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Bettors risking millions online to predict election outcome

We bet on ballgames and poker, the Oscars and the Emmys, so why not the presidential election -- especially one as tightly contested as this one? It's better than even money that somebody's got to win.

Oh, sure, it's illegal to wager on a presidential race in the United States. But thanks to the Internet we now live in an age of gambling without borders, which enables Americans -- along with the rest of the global village -- to get a piece of the action.

Although precise numbers are impossible to come by, it's estimated that tens of millions of dollars already have been plunked down on the 2004 presidential election.

''Americans are rediscovering betting on presidential races," said Koleman S. Strumpf, an associate professor of economics at the University of North Carolina at Chapel Hill, who tracks gambling trends. ''It's got the potential to be like the Super Bowl."

While most polls and pundits are calling the presidential race even, gamblers are giving a slight edge to President Bush. They think Bush's chances of reelection are around 55 percent and Senator John F. Kerry's chance of preventing that at roughly 45 percent.

The recent track record of online gambling sites combined with historical data indicate that bettors who vote with their wallets and pocketbooks are usually right. The prescience is no accident, according to Mike Knesevitch, communications director for, which has handled more than $14 million in election action since the campaigns started.

''If you're going to trade, you'd better have done your homework or you're going to get your clock cleaned," he said. ''Public opinion polls ask you who will you vote for, but we ask a different question -- who do you think will win, and will you back that opinion with capital?"

Placing a presidential bet, though often illegal then as well, used to be as American as hanging red, white, and blue bunting at a political convention. From the 19th century to the mid-20th, odds on presidential races were greeted with much fanfare and regularly posted on the front pages of the nation's leading newspapers in the weeks preceding the election.

When it came to presidential betting, New York City was the Las Vegas of its day, taking in an estimated half of all presidential bets made in the entire country. The markets gradually evolved but by the 1880s had moved from back rooms and pool halls to major Broadway hotels and the Curb Exchange (the predecessor to the American Stock Exchange).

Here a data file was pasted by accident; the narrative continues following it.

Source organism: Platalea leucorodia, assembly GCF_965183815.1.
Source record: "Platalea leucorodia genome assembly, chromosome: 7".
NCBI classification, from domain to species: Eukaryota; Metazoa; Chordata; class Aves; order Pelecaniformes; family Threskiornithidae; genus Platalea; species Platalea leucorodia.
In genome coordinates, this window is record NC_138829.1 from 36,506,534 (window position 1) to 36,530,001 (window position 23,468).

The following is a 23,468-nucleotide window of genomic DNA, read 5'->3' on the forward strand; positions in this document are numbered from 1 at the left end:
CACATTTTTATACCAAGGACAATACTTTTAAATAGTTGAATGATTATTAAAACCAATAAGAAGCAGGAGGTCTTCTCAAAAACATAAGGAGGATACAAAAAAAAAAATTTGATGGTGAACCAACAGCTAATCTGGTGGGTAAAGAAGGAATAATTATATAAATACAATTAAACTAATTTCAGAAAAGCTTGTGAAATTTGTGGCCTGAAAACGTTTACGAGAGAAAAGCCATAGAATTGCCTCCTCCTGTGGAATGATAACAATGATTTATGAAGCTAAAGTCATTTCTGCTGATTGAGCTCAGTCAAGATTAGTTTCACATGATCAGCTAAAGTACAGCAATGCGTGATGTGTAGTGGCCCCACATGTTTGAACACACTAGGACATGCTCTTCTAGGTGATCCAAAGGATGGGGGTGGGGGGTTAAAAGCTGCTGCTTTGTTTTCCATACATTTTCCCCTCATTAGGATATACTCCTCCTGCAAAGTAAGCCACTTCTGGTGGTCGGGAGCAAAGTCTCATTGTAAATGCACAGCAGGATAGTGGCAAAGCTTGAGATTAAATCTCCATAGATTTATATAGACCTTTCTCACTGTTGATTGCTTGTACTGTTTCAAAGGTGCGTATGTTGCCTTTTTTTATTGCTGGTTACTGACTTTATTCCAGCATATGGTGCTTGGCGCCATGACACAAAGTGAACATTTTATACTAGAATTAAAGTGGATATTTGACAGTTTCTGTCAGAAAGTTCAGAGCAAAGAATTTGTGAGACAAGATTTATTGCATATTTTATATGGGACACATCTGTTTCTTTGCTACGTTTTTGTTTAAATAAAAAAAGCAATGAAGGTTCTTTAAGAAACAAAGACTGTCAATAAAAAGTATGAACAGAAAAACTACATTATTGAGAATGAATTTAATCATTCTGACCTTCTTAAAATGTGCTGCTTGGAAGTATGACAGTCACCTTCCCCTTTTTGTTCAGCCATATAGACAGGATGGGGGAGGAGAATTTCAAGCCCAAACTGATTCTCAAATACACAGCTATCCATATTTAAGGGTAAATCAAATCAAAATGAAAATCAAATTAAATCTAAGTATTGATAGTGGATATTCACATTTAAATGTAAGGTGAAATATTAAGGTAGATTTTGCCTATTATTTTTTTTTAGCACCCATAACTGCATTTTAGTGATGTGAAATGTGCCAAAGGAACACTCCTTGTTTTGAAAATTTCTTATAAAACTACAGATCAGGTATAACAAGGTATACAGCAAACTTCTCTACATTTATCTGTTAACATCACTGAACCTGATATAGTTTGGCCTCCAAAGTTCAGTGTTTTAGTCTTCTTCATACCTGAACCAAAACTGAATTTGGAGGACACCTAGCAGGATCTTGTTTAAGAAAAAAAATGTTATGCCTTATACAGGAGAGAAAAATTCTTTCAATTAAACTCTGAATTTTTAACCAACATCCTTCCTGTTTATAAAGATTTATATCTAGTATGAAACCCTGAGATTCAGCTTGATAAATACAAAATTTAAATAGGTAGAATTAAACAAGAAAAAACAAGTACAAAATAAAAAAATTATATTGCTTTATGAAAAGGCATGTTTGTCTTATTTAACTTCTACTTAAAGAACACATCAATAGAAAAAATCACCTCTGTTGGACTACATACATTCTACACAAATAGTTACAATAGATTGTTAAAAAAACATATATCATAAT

''Election nights were like New Year's Eve," said Paul W. Rhode, also an economic professor at UNC-Chapel Hill who has researched the history of presidential betting. ''People would congregate in downtowns and wait for the newspaper to print the latest returns, and they'd continue to bet right up until a winner was declared."

By World War II, the presidential betting market faded with the rise of antigambling laws, scientific political polling, and a burgeoning sports betting market. However, a historical examination of the 19 elections from 1868 to 1940 reveals that bettors displayed an uncanny ability to select the eventual victor.

In only one case -- the election of 1916 -- did the candidate clearly favored in the betting the month before the election end up losing, according to Rhode and Strumpf. In 1916, the betting favorite, Republican Charles Evans Hughes, lost to the incumbent, Democrat Woodrow Wilson, in a close race.

''The betting markets were astonishing; they almost never got it wrong," said Strumpf. ''It's one of the mysteries of the market. We don't know how they did it, but at the end of the day they did it."

For Americans looking for action on the presidential race, there are a couple of types of venues. The most popular are the online futures markets such as at Sites like these discourage using the term ''gambling" and prefer ''trading."

The business school at the University of Iowa runs a similar trading site called the Iowa Electronic Markets, open to the public. In fact, it's the only legal place to bet on the presidential race in the United States, since the university uses the website for research and educational purposes. (Unlike other sites, traders are limited to a maximum $500 investment.)

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